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Alexanda Kotey: Ghanaian who joined ISIS faces life sentence in US




Screengrab of Alexanda Kotey from a BBC interview

• A man with Ghanaian parentage is awaiting life sentence in the United States for terrorism

• Alexander Kotey’s father is a Ghanaian but he was born and lived in the UK

• He joined the Islamic State years ago after reverting to Islam

He was born to a Ghanaian father and Greek Cypriot mother in the United Kingdom and officially was a citizen of the UK till 2018 having grown up in Shepherd’s Bush district of West London.

Today, the 37-year-old is awaiting a possible life sentence in a United States court after pleading guilty to charges relating to gruesome murders of Westerners and Japanese hostages.

This is the story of Alexanda Kotey, who was arrested in 2018 by Syrian Kurds fighting the Islamic State terrorist group in Iraq.

Kotey pleaded guilty to eight charges in a US federal court in Alexandria, Virginia on Thursday, September 2 and according to a prosecutor had accepted to spend the rest of his life in jail. The latest plea is a U-turn on a not guilty plea last year.

“He has agreed to spend the rest of his life in prison,” Raj Parekh is quoted to have said.

He added: “Kotey has been afforded due process and in the face of overwhelming evidence, he made the independent decision to plead guilty to his crimes.”

Kotey and association with Islamic State’s ‘The Beatles’

Kotey and a co-accused El Shafee Elsheikh, belonged to the Islamic State group and under the leadership of Mohammed Emwazi, known as ‘Jihadi John,’ conducted the abduction and beheadings of a number of Americans.

Most of these gruesome murders were later posted on social media platforms drawing global condemnation.

Group leader, Jihadi John, was killed in a drone strike of 2015 whiles Kotey and Elsheikh were arrested three years later and subsequently flown from US custody in Iraq in 2020.

According to the BBC, they were given the nickname by hostages due to their British accents. Kotey, Elsheik and a third member have since 2018 been stripped of their UK nationality.

The third member, Aine Davis, was arrested and imprisoned in Turkey.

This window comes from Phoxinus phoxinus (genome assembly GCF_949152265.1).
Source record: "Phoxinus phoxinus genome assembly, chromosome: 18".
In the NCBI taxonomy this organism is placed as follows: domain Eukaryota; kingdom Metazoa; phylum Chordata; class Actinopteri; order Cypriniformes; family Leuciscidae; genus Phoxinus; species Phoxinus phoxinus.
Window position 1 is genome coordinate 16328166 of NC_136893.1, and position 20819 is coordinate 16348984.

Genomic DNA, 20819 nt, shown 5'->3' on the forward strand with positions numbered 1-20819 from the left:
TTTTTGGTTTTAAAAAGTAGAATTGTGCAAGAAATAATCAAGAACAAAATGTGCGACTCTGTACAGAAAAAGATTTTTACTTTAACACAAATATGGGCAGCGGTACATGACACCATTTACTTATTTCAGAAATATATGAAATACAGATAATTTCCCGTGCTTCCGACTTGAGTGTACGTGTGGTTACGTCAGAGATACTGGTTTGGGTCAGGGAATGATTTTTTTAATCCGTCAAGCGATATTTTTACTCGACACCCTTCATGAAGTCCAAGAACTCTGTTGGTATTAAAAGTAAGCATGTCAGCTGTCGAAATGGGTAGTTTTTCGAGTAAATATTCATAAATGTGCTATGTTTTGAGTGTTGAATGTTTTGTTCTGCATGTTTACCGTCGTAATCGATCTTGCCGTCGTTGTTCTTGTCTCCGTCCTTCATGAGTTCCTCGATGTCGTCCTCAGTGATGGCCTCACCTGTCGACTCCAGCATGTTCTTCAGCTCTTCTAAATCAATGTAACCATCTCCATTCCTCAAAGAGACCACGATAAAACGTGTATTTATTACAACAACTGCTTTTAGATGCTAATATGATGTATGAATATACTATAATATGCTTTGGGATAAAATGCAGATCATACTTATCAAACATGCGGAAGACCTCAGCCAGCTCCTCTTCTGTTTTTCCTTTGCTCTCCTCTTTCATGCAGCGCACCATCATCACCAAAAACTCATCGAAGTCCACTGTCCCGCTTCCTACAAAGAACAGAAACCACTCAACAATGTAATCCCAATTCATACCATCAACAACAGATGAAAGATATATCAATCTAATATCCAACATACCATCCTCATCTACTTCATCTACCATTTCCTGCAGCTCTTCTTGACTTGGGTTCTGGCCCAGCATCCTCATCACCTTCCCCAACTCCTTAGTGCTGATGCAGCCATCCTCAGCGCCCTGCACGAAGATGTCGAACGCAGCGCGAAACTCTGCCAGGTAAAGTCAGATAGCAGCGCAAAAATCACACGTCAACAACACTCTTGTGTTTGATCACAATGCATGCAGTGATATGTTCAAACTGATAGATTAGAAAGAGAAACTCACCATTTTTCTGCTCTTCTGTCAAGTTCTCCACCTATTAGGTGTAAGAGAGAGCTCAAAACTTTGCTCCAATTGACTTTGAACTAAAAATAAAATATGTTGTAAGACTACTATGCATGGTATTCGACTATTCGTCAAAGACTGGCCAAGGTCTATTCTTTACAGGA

Their victims

In all, seven victims are named in the BBC report – Four Americans, a Brit and two Japanese.

The Americans whose deaths are the subject of Kotey and Elsheikh’s prosecution include journalists James Foley and Steven Sotloff and relief workers Peter Kassig and Kayla Mueller.

They are also believed to have a hand in the deaths of other hostages, including Alan Henning – a British taxi driver who was delivering aid – and Scottish aid worker David Haines, as well as two Japanese nationals.

Possible return to the UK after 15 years

The plea agreement entered in the case ensures that the defendant will serve the rest of his life in prison.

Per the agreement, after 15 years of the defendant’s imprisonment in the United States, if the defendant has complied with all terms of the plea agreement and requests a transfer to the United Kingdom, the U.S. Attorney’s Office for the Eastern District of Virginia has agreed to take all reasonable measures under the law to support the transfer of Kotey to the United Kingdom.

As part of the plea agreement, Kotey has agreed that, prior to any such transfer, he would plead guilty in a U.K. prosecution, accept responsibility for relevant violations of U.K. law, and face a sentence in the U.K. of life in prison without parole – a sentence which he has agreed would be a fair and proper punishment.

If the actual sentence he serves in the U.K. is less than life for any reason, Kotey has agreed to serve the remainder of his U.S.-imposed life sentence in the U.K., if that is legally available, or to be transferred back to the United States to serve the remainder of his sentence.

US official reacts: Acting Assistant Attorney General Mark J. Lesko

“This guilty plea ensures that Kotey will spend the rest of his life in prison for the horrific crimes he has committed,” said Acting Assistant Attorney General Mark J. Lesko for the Justice Department’s National Security Division.

“Although there remains much work to be done in this case, we hope today’s events provide some measure of justice for Kotey’s victims and their families as they continue to grieve the loss of their loved ones.

“I want to thank all of the agents, analysts and prosecutors who worked tirelessly on this investigation and prosecution – their efforts are proof that the National Security Division and our partners will not rest in our commitment to hold accountable terrorists who target and attack U.S. citizens anywhere in the world.”



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